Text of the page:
Perhaps the most glaring aspect of The Curse is its ambition. Doom metal revels in long, slow, plodding riffs that allow the space between them to punctuate the intensity. As a two-piece band, one might think that Hellhookah would seize upon this minimalist feature to assist them in the creation of their long doomy soundscapes, but that’s not the case.
This doesn’t mean that The Curse is a long-form, riff-driven, rapid-fire display of gut punches. Not by a long shot. It’s better described as the long ever-present background you’d be reluctant to admit you got used to after spending quality time in a post-apocalyptic world. Great riffs are used efficiently, pushing the listener along through a gorgeous sonic hellscape. If traditional “doom metal” is your thing, then this is a big chunk of gloomy fun from beginning to end. You know exactly what you’re getting within the first 30 seconds of listening.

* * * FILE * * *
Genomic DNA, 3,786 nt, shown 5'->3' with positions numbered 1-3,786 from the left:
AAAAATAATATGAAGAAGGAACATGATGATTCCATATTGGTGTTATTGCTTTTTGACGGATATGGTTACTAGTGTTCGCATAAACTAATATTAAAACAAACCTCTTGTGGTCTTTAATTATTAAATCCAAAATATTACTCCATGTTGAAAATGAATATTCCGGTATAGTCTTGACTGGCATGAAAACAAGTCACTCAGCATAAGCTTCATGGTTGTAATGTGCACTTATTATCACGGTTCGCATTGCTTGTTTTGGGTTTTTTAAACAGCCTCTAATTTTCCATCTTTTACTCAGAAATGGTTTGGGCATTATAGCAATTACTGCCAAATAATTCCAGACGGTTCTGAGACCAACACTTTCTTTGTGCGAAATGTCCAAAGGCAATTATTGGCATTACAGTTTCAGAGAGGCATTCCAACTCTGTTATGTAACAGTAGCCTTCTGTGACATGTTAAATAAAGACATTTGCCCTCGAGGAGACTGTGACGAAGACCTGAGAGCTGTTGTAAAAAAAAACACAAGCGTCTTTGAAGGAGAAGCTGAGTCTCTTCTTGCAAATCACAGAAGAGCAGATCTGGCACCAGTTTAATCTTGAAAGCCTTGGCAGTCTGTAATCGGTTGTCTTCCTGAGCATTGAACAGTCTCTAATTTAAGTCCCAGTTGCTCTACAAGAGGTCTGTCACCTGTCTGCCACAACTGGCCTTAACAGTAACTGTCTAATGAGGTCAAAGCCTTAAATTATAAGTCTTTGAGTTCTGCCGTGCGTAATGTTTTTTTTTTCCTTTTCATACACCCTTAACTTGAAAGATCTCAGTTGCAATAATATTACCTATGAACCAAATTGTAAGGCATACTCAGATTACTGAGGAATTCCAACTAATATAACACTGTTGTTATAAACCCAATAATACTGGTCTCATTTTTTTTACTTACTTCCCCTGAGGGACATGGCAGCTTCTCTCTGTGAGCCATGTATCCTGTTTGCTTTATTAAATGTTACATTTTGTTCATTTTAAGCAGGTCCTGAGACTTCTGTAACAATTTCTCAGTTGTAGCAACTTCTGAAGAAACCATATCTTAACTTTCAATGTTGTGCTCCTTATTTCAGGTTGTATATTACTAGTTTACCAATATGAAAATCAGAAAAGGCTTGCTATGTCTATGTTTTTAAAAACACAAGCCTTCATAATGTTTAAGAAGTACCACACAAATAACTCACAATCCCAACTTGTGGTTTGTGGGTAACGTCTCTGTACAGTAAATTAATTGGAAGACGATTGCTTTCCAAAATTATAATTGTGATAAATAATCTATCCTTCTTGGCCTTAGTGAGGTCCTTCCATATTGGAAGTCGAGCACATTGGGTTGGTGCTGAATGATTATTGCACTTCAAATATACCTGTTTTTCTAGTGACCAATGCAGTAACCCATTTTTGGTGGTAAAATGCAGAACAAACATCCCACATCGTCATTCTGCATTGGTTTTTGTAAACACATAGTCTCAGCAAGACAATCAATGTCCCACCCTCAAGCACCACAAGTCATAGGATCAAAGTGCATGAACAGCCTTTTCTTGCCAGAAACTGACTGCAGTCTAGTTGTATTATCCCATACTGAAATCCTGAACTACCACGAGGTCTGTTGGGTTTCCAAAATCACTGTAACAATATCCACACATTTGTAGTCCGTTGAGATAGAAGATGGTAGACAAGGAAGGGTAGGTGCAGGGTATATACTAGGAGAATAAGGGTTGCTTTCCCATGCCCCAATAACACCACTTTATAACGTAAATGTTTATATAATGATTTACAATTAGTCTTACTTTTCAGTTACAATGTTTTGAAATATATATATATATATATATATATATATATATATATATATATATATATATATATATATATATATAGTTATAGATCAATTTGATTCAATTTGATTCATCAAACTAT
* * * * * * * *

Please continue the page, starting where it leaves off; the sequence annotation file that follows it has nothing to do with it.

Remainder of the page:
And it all sounds huge! Big, sprawling undertones saturate and push sonic spaces with nods to great influences. And while it might seem like they possibly crib a vibe from others, they’ve certainly done enough with it to make it feel like their own. It all feels familiar and foreign, like a journey you’d taken before and forgot that you knew how to get there….musically, of course. All the while, the vocals sit gently above it all, switching between confident and competent narrator to this nightmare, and voice of hopeless despondent manic pleading to come to grips with reality. It’s definitely a treat.
The drumming gives a wonderful lo-fi nod to artists of the past, while providing a moving backbone to the big doomy riffs. While the performance is OK, it somehow feels stiff at times. The looseness you associate with classics of the genre isn’t there. Regardless of whether this is by design or necessity, it feels like a missing element. As great as everything is, I find myself longing to see it all played live in hopes that the extra energy and spontaneity will be there.
The Curse is big ,ambitious, doomy, fuzzy, and rife with sounds you’re likely to miss until you let it pass your ears a few times. It’s worth getting to know this in advance, so that when you see it live, you’ll get the full experience.